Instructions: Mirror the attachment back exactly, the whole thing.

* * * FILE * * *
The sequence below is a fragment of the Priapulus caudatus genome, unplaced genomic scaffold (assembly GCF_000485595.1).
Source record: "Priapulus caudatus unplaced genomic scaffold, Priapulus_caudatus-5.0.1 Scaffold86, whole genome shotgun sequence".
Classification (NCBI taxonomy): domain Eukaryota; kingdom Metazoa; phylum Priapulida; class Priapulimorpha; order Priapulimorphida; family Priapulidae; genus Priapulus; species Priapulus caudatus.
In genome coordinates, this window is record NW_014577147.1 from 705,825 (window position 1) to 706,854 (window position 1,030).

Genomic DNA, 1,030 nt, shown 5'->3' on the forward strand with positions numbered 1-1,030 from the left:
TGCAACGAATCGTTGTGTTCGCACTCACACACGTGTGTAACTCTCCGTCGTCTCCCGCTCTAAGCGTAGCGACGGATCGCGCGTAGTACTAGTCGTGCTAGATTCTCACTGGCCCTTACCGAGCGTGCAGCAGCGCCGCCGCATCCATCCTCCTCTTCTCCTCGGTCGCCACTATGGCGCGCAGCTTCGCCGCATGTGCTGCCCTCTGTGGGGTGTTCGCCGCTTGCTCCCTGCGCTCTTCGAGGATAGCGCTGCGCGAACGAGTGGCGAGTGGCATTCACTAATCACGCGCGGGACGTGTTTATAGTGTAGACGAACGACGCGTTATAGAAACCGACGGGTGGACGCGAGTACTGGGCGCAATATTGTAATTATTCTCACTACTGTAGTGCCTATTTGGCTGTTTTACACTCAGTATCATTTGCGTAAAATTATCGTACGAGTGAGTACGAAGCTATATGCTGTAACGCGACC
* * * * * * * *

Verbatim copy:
The sequence below is a fragment of the Priapulus caudatus genome, unplaced genomic scaffold (assembly GCF_000485595.1).
Source record: "Priapulus caudatus unplaced genomic scaffold, Priapulus_caudatus-5.0.1 Scaffold86, whole genome shotgun sequence".
Classification (NCBI taxonomy): domain Eukaryota; kingdom Metazoa; phylum Priapulida; class Priapulimorpha; order Priapulimorphida; family Priapulidae; genus Priapulus; species Priapulus caudatus.
In genome coordinates, this window is record NW_014577147.1 from 705,825 (window position 1) to 706,854 (window position 1,030).

Genomic DNA, 1,030 nt, shown 5'->3' on the forward strand with positions numbered 1-1,030 from the left:
TGCAACGAATCGTTGTGTTCGCACTCACACACGTGTGTAACTCTCCGTCGTCTCCCGCTCTAAGCGTAGCGACGGATCGCGCGTAGTACTAGTCGTGCTAGATTCTCACTGGCCCTTACCGAGCGTGCAGCAGCGCCGCCGCATCCATCCTCCTCTTCTCCTCGGTCGCCACTATGGCGCGCAGCTTCGCCGCATGTGCTGCCCTCTGTGGGGTGTTCGCCGCTTGCTCCCTGCGCTCTTCGAGGATAGCGCTGCGCGAACGAGTGGCGAGTGGCATTCACTAATCACGCGCGGGACGTGTTTATAGTGTAGACGAACGACGCGTTATAGAAACCGACGGGTGGACGCGAGTACTGGGCGCAATATTGTAATTATTCTCACTACTGTAGTGCCTATTTGGCTGTTTTACACTCAGTATCATTTGCGTAAAATTATCGTACGAGTGAGTACGAAGCTATATGCTGTAACGCGACC